Feed on

I am participating in the 2010 Blogathon, Portland-area blogger & entrepreneurial writer Michelle Rafter’s challenge to bloggers who want to get serious. Our task: blog every day between May 1 and May 31. As part of the challenge we were invited to do a “swap” with another like-minded blogger. I was lucky enough that T.A. Barnhart — also known as Left Coast Foodie — reached out to me. And so here is his beautiful post about trying to raise his own children, who are now grown, as naturally as possible. Thanks, T.A., for reaching out. And to my readers: Enjoy! (And visit his site to read my missive about my mother and how I grew up with home-cooked food every day despite the fact that she worked two jobs and was exhausted, I’m sure, raising three kids on her own.)

I lived in Bath, England, just over thirty years ago, from June 1979 to the following summer. I had arrived in England in 1976 as a member of the U.S. Air Force and then stayed on after my time was up. I was attending college in Bath, hoping to get accepted to an English university. Money was tight, and I didn’t eat very well, not to mention suffering a variety of the angsty stresses idealistic young men are wont to suffer. As a result, I lost twenty pounds that winter. And at that time, unlike now, I did not have a spare twenty pounds to lose.

After leaving Bath in the summer of 1980, I lived with friends in Falmouth, Cornwall, for a few months, and that is when I discovered whole, natural foods. I learned that for the kind of money I had spent to eat badly the previous winter, I could eat well and healthily — I could eat nutritious, affordable food that tasted good. It took me a while to get the hang of cooking whole foods from scratch, but when I realized that good, filling food was available to me even if a good wage wasn’t, my life was changed forever.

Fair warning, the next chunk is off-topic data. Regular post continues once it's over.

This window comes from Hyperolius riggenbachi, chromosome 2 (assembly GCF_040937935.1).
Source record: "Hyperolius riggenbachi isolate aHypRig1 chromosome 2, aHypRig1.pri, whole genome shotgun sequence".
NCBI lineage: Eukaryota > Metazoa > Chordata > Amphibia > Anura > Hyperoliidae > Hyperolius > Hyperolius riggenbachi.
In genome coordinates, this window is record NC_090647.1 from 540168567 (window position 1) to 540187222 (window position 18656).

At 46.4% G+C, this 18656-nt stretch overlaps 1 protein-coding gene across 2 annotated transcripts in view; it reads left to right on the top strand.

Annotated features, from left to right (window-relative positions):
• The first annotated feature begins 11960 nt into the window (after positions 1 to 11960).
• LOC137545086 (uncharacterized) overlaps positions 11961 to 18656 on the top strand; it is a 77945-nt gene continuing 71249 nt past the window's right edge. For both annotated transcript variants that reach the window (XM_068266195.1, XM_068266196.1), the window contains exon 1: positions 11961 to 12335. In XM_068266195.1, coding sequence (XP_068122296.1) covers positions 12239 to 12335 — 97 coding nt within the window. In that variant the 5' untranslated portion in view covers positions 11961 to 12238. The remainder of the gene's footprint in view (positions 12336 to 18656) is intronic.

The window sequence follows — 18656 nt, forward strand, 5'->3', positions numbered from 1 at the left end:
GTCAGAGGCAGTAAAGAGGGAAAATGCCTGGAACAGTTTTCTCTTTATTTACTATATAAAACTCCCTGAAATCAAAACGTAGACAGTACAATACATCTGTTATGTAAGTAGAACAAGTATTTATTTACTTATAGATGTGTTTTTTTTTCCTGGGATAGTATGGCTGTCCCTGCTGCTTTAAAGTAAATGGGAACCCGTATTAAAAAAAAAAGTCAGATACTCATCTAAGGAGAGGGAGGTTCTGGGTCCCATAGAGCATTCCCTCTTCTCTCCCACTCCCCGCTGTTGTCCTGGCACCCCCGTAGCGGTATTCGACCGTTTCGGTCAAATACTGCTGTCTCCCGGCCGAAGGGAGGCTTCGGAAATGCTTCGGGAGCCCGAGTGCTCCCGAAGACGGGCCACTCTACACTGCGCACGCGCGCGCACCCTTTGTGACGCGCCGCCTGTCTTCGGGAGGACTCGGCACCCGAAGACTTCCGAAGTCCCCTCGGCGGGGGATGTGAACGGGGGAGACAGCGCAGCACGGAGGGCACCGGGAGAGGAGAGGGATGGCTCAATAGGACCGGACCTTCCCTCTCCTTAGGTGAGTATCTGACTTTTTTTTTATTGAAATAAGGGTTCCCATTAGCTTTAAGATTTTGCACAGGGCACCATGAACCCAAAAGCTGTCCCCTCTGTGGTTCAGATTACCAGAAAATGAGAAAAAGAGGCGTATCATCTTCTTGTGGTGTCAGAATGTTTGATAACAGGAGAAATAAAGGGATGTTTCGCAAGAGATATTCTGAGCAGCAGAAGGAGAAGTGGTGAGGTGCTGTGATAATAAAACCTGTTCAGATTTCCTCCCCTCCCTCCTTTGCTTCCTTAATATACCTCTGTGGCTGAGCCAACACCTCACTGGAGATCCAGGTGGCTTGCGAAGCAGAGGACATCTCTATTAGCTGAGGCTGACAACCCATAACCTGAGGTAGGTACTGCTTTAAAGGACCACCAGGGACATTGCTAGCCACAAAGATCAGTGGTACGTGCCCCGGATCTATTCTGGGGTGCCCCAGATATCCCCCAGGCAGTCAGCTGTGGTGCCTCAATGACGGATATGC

It was later that I learned about organics and gained a larger perspective of what “natural” meant, both personally and politically. At first, I was excited to learn about cooking in this way; I didn’t care about the meta of it all. My first natural foods store, the one in Falmouth, was a typical hole-in-the-wall place like those familiar to many who tried shopping and eating that way all the way through the 80s. The produce selection was limited, pricey and frequently not of the best quality. There were few producers making the kinds of products we now take for granted at our local whole/natural food stores and mainstream supermarkets. To get your entire diet from such stores back then meant a hard-core commitment, not to your diet but to The Cause: organics, fighting the system, personal lifestyle-based advocacy for change. Not many people opted for that level of commitment, and I was not one of them.

I was, however, committed to moving my life in that direction. Soon after I moved to Portland in June 1982 (I had been accepted to university in England but could not afford the outrageous tuition the Thatcher government instituted to drive away non-wealthy non-white oversea students: $5,000 a year tuition — in 1982), I joined Food Front in NW Portland. I took advantage of the opportunity to be a working member and lucked out: I was assigned to do orientation. I only had to work once every few weeks, and I learned the history of the co-op movement. The gig only lasted a few weeks before work and a new living situation made it problematic (i.e., I was 25 and had better things to do with the evening).